New results from the Chicago Booth/Kellogg School Financial Trust Index shows that 46% of people surveyed have no opinion on the issue. However, of those who are following the issue, more than two-thirds are against raising the debt ceiling and one-third favored raising it.
Half of the survey respondents were also asked about the potential financial consequences if the debt ceiling is not raised by the Aug. 2 deadline. The majority responded that the U.S. Treasury debt holders should be the first group the government defaults on, followed by nonmilitary government employees. Only 10% of respondents said the government should cut back on paying the Army, and even fewer, 7%, said Social Security recipients. The survey was conducted in a telephone poll of 1,003 people between June 15 to June 23.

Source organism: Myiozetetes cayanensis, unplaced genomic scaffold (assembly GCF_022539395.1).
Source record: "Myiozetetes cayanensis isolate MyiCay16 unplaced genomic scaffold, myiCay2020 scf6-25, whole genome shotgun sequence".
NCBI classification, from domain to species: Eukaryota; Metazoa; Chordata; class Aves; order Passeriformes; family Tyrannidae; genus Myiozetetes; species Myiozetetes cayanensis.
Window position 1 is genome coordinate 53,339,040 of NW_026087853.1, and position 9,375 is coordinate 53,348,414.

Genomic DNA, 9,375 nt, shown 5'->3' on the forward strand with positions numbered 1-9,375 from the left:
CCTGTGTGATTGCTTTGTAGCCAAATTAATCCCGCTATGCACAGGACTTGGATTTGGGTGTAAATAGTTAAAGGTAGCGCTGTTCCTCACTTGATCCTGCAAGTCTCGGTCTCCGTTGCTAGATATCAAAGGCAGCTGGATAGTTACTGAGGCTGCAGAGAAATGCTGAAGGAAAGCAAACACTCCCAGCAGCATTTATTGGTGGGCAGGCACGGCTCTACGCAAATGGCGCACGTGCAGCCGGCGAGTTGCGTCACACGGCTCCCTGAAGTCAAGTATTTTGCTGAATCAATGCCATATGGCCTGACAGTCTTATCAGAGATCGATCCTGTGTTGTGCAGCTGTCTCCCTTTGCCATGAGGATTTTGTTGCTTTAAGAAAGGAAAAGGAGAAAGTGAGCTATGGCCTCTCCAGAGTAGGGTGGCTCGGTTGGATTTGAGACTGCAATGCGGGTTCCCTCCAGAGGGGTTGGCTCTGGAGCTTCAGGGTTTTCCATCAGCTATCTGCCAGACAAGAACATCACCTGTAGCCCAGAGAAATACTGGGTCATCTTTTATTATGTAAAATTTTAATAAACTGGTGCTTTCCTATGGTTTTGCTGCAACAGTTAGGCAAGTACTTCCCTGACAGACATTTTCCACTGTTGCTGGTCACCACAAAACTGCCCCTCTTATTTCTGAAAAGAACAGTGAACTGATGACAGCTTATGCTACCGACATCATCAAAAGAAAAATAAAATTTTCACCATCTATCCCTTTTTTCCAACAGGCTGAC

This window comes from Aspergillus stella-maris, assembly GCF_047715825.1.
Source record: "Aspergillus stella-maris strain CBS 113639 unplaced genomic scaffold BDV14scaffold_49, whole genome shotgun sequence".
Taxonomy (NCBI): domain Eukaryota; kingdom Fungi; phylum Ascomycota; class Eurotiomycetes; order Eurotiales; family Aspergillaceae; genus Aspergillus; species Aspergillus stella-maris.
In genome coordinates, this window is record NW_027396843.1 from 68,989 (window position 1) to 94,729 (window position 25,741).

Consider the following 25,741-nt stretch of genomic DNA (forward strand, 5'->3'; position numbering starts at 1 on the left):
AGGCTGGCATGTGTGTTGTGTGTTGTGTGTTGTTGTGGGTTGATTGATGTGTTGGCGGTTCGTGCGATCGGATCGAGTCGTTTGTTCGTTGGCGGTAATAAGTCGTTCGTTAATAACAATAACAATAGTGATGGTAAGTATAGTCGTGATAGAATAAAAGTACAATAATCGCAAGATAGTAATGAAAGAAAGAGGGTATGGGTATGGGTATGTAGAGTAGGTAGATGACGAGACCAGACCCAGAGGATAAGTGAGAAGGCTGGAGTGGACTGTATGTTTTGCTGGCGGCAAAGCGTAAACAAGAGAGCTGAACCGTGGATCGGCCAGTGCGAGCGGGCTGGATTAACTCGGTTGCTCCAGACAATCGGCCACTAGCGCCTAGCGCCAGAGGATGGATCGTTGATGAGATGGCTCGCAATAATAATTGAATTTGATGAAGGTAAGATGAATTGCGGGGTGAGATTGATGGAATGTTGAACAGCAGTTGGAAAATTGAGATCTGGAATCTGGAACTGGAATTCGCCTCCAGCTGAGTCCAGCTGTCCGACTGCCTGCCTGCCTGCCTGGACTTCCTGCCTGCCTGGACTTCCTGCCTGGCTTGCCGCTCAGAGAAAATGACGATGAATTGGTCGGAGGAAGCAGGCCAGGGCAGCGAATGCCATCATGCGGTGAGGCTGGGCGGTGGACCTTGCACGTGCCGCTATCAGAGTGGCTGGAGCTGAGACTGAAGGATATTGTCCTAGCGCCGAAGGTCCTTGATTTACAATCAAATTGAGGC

The researchers also found that survey respondents fell along political lines, with the majority of those in favor of raising the debt ceiling identifying as Democrats, and those who said no to raising the debt ceiling more likely to be Republicans or Independents. According to the report:
"Although half of the participants were forced to think about tough economic choices – that not raising the debt ceiling may eventually force the United States to default on its obligations – this didn't influence their stance on the issue," said Luigi Zingales, co-author and professor of entrepreneurship and finance at the University of Chicago Booth School of Business. "In fact, what we found is that support or opposition was correlated with political affiliation, reinforcing the role of politics in driving opinion in this debate."